de Freitas Raso T, Godoy SN, Milanelo L, et al. An outbreak of chlamydiosis in captive blue-fronted Amazon parrots (Amazona aestiva) in Brazil. J Zoo Wildl Med. 2004;35(1):94–96. Google Scholar


Van Loock M, Verminnen K, Messmer TO, et al. Use of a nested PCR-enzyme immunoassay with an internal control to detect Chlamydophila psittaci in turkeys. BMC Infect Dis. 2005;5:76. Google Scholar


Jencek JE, Beaufrère H, Tully TN, et al. An outbreak of Chlamydophila psittaci in an outdoor colony of Magellanic penguins (Spheniscus magellanicus). J Avian Med Surg. 2012;26(4):225–231. Google Scholar


Designated and acting state public health veterinarians, 2016. National Association of State Public Health Veterinarians Web site. Accessed August 25, 2016. Google Scholar


Psittacosis human case report form. National Association of State Public Health Veterinarians Web site. Accessed August 25, 2016. Google Scholar


Avian chlamydiosis report form. National Association of State Public Health Veterinarians Web site. Accessed April, 42016. Google Scholar


Sehulster LM, Chinn RYW, Arduino MJ, et al. Guidelines for environmental infection control in health-care facilities: recommendations from CDC and the Healthcare Infection Control Practices Advisory Committee (HICPAC). Chicago, IL: American Society for Healthcare Engineering/American Hospital Association; 2004. Centers for Disease Control Web site. Accessed October 30, 2016. Google Scholar


American Society of Heating, Refrigerating, and Air-Conditioning Engineers, Inc. Ventilation of Health Care Facilities. Atlanta, GA: ASHRAE; 2008. ASHRAE technical report BSR/ASHRAE/ASHE Standard 170-2008. Google Scholar


Wild Bird Conservation Act, 16 USC §4901-4916 (2004). US Fish and Wildlife Service Web site. Accessed August 25, 2016. Google Scholar


Importation of certain animals, birds, fish, and poultry, and certain animal, bird, and poultry products; requirements for means of conveyance and shipping containers. Subpart A—birds. Code of Federal Regulations. 9 CFR §93.2010:396–422. Accessed August 25, 2016. Google Scholar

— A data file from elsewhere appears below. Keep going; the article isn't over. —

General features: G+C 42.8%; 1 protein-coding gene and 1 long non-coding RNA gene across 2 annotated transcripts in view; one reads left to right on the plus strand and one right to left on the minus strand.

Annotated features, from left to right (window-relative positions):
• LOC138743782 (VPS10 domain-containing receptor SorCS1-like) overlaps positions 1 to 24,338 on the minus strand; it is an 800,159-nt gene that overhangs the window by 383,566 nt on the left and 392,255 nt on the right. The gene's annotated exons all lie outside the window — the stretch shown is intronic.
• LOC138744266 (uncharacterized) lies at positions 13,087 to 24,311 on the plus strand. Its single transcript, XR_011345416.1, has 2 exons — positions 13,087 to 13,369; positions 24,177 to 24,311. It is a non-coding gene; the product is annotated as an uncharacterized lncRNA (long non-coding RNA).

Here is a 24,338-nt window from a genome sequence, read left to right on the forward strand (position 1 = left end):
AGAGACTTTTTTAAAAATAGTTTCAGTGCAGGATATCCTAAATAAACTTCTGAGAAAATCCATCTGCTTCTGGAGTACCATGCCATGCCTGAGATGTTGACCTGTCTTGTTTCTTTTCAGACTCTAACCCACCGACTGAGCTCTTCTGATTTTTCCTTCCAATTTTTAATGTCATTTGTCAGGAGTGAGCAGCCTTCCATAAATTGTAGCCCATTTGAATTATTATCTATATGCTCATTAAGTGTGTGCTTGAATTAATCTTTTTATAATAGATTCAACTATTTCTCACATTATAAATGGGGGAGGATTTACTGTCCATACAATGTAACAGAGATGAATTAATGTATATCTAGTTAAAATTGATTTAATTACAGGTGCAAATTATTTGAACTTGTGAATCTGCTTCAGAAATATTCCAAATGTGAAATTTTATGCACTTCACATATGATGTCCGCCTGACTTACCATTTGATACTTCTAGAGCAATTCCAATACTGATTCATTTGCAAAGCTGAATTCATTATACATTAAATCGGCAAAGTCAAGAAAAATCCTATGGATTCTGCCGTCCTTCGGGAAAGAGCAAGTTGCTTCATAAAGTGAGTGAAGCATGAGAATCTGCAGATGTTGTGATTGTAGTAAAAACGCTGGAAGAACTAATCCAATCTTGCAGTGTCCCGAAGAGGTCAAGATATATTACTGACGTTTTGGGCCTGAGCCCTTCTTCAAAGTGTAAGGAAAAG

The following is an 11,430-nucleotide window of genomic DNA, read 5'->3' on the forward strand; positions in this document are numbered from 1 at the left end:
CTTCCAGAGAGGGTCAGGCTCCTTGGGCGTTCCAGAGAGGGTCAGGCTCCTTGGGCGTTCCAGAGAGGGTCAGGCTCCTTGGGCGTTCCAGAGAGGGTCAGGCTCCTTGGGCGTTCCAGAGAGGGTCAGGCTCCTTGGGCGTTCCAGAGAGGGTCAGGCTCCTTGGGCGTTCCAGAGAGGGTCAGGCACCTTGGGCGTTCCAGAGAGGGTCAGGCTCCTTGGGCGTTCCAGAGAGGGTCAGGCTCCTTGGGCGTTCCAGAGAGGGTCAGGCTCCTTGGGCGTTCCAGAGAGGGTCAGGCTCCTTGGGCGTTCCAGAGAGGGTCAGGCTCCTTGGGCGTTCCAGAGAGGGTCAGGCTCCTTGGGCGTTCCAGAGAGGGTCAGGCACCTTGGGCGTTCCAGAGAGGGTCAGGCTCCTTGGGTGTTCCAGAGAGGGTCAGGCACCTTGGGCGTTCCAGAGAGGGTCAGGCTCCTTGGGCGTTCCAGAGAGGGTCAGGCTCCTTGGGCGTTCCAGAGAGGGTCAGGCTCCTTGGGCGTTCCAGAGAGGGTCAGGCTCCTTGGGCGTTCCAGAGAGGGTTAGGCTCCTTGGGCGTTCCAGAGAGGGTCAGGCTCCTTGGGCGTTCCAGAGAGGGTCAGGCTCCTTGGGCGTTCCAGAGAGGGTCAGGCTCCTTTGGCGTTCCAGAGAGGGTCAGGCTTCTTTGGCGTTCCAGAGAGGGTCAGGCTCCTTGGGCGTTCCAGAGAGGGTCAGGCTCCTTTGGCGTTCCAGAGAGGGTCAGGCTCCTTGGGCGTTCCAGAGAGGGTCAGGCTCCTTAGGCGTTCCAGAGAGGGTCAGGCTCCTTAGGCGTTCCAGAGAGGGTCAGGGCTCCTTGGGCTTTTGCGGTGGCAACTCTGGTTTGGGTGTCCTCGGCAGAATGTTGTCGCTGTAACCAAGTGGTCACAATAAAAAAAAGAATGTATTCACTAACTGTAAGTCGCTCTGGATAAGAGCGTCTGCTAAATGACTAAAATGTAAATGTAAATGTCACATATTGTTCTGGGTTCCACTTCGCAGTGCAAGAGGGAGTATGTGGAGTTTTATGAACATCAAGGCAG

Thomson NR, Yeats C, Bell K, et al. The Chlamydophila abortus genome sequence reveals an array of variable proteins that contribute to interspecies variation. Genome Res. 2005;15(5):629–640. Google Scholar


Wolff BJ, Morrison SS, Pest D, et al. Chlamydia psittaci comparative genomics reveals intraspecies variations in the putative outer membrane and type III secretion system genes. Microbiology. 2015;161(7):1378–1391. Google Scholar


Suchland RJ, Sandoz KM, Jeffrey BM, et al. Horizontal transfer of tetracycline resistance among Chlamydia spp. in vitro. Antimicrob Agents Chemother. 2009;53(11):4604–4611. Google Scholar


Powers L, Flammer K, Papich M. Preliminary investigation of doxycycline plasma concentration in cockatiels (Nymphicus hollandicus) after administration by injection or in water or feed. J Avian Med Surg. 2000;14(1):23–30. Google Scholar


Flammer K, Trogdon M, Papich M. Assessment of plasma concentrations of doxycycline in budgerigars fed medicated seed and water. J Am Vet Med Assoc. 2003;223(7):993–998. Google Scholar


Flammer K, Whitt-Smith D, Papich M. Plasma concentrations of doxycycline in selected psittacine birds when administered in water for potential treatment of Chlamydophila psittaci infection. J Avian Med Surg. 2001;15(4):276–282. Google Scholar


FDA Regulatory Procedures Manual. Chapter 9-2, Coverage of Personal Importations. US Food and Drug Administration Web site. Accessed on August 25, 2016. Google Scholar


Flammer K, Aucoin DP, Whitt DA, et al. Potential use of long-acting injectable oxytetracycline for treatment of chlamydiosis in Goffin's cockatoos. Avian Dis. 1990;34(1):228–234. Google Scholar


Arnstein P, Eddie B, Meyer KF. Control of psittacosis by group chemotherapy of infected parrots. Am J Vet Res. 1968;29(11):2213–2227. Google Scholar